Release type: Media Release


Key research bolsters drive to improve foundation skills


The Hon Brendan O'Connor MP
Minister for Skills and Training

The Albanese Government has further strengthened its commitment to improving adult foundation skills, by agreeing to rejoin a key research pact by the Organisation for Economic Cooperation and Development (OECD).

Australia will rejoin a comprehensive group of OECD countries and the Programme for the International Assessment of Adult Competencies (PIAAC), which provides up-to-date evidence on literacy, numeracy and adaptive problem-solving skills.

Results from the international research will provide a better understanding of how many Australians require help with foundation skills and how much help, enabling better targeted support.

The PIAAC results will give a sense of the level of capability across literacy, numeracy and digital skills, and where individuals have multiple gaps.

The PIAAC results will complement the Jobs and Skills Australia (JSA) led national study of adult literacy, numeracy and digital literacy skills (the Foundation Skills Study), which the Government announced in the October 2022-23 Budget.

The PIAAC and JSA findings will help create a national evidence base to assist governments, policymakers and program managers to improve foundation skills access and delivery.

The findings will also be of interest to a range of other key stakeholders including academics and researchers, peak bodies and employers and industry bodies.

The OECD conducts PIAAC in 10-year cycles. The most recent findings for Australia are from 2011 12, which found that one in five Australians - around three million adults - have low literacy and/or numeracy skills.

The Albanese Government’s drive to improve foundation skills is one of the key pillars of its efforts to solve widespread skills shortages, inherited from the Coalition.

Foundation skills are crucial to achieving a range of outcomes across education and training, employment, productivity and social inclusion.

Australia was forced to pause its participation in PIAAC due to the inaction and neglect of the Coalition Government, in contrast the Albanese Government has taken the first opportunity to ensure the Commonwealth has the best understanding of the gaps in the foundation skills of Australians, in order to do something about it.

As part of the Government’s commitment that no Australian is left behind, it pledged at the 2022 Jobs and Skills Summit to reinvigorate foundation skills programs to support workers and vulnerable Australians to gain secure employment.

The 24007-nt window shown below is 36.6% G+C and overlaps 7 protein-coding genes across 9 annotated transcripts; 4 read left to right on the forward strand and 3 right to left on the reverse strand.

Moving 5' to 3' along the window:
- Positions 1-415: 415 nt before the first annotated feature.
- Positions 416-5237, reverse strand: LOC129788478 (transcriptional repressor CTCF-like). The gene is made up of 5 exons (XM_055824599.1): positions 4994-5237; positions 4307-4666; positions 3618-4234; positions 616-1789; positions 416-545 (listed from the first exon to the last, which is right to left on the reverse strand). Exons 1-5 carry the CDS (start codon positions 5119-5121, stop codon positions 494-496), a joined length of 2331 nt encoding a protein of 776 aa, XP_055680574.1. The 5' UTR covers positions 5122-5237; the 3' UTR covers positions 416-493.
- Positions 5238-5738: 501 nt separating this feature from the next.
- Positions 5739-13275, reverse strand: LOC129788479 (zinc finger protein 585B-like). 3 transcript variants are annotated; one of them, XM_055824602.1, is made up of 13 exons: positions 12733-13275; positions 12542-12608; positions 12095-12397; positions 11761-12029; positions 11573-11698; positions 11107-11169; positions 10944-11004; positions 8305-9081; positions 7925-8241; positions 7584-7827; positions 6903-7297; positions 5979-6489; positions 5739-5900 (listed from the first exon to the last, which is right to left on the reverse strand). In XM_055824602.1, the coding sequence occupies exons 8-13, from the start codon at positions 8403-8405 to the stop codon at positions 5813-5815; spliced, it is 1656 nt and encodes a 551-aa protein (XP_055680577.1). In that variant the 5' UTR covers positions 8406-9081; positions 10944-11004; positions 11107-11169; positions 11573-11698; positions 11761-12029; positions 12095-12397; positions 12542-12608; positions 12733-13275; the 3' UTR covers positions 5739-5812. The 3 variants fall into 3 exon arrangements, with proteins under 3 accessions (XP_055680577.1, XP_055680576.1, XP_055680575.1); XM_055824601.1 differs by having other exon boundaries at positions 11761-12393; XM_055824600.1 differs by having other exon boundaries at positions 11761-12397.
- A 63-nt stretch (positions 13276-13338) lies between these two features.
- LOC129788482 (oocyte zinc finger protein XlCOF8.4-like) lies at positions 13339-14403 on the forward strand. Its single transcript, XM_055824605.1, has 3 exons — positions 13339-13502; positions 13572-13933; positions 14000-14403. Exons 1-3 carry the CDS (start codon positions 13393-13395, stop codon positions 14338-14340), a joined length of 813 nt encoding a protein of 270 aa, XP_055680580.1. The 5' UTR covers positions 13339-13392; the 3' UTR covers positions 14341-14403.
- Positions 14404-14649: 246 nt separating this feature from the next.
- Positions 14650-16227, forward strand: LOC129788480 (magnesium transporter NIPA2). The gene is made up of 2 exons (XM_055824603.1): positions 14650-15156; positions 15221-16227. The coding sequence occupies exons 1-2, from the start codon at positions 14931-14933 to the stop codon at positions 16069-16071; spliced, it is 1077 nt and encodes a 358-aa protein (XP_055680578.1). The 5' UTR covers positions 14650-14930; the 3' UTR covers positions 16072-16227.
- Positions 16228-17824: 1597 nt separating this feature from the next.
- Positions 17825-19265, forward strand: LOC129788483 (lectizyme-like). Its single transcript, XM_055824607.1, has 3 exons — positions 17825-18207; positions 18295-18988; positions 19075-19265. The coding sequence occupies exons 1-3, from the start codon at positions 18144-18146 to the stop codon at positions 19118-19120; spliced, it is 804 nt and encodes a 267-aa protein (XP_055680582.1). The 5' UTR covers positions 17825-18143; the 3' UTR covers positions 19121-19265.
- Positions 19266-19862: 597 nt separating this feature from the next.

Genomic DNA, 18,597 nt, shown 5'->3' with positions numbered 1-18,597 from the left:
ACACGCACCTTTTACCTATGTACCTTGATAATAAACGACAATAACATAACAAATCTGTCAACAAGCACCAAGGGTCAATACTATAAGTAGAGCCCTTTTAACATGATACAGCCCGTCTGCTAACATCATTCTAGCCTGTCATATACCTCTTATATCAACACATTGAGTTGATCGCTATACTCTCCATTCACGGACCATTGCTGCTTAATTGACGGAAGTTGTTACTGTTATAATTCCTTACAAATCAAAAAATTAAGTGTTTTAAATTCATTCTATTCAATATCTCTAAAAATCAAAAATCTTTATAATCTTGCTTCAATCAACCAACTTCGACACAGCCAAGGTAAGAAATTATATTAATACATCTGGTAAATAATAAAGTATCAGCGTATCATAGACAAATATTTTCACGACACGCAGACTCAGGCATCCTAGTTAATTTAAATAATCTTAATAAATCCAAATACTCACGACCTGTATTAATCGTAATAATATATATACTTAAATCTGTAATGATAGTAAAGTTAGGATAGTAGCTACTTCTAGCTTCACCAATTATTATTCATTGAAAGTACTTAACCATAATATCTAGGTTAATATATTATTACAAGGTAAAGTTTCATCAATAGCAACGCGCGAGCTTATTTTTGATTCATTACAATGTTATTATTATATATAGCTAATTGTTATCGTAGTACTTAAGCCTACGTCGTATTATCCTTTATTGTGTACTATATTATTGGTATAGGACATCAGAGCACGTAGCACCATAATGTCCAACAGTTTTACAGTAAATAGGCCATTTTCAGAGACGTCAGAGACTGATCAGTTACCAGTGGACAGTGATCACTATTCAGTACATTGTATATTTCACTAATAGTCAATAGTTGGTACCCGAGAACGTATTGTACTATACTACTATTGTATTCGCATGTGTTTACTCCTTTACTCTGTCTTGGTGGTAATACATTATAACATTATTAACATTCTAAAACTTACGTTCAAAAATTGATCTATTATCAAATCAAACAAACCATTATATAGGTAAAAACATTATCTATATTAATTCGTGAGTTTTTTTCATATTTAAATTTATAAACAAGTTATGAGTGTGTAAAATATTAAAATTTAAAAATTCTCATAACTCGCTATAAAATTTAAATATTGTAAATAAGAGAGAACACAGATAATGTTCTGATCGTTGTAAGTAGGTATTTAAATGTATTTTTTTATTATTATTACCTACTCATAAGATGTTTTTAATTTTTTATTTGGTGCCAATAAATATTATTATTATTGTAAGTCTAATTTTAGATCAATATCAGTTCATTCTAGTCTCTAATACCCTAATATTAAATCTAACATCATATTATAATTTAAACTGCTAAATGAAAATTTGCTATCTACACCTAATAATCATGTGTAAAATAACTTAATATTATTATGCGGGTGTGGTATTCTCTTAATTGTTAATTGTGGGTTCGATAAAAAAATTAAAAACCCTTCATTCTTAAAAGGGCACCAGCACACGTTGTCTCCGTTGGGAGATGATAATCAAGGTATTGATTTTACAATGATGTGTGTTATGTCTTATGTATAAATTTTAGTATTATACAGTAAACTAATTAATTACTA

The Government’s initiatives to improve foundation skills include a $436.4 million investment to redesign the Skills for Education and Employment (SEE) program. 

The requirement to be a registered job seeker to access assistance through SEE has been removed and the redesigned program also includes a specific focus on First Nations people.

Under the National Skills Agreement (NSA) the Government is investing up to $142 million over five years to improve foundation skills training quality and access. 

This includes up to $77 million for foundation skills training through the Adult and Community Education (ACE) sector, or equivalent.

Quotes attributable to the Minister for Skills and Training, the Hon Brendan O’Connor MP:

“Ensuring that all Australians have adequate foundation skills is the first rung of the ladder to ensuring they can participate fully in society and the economy, while leading rewarding and fulfilling lives. 

“As part of our plan to leave no one behind, we are investing in Commonwealth programs to improve access for any Australian who needs help, as well as negotiating with states and territories to create a system where there are no wrong doors for people seeking support.

“We are working to make up for a lost decade when foundation skills didn’t get the attention they deserved and access to services was limited by eligibility rules, which excluded many people who needed assistance.”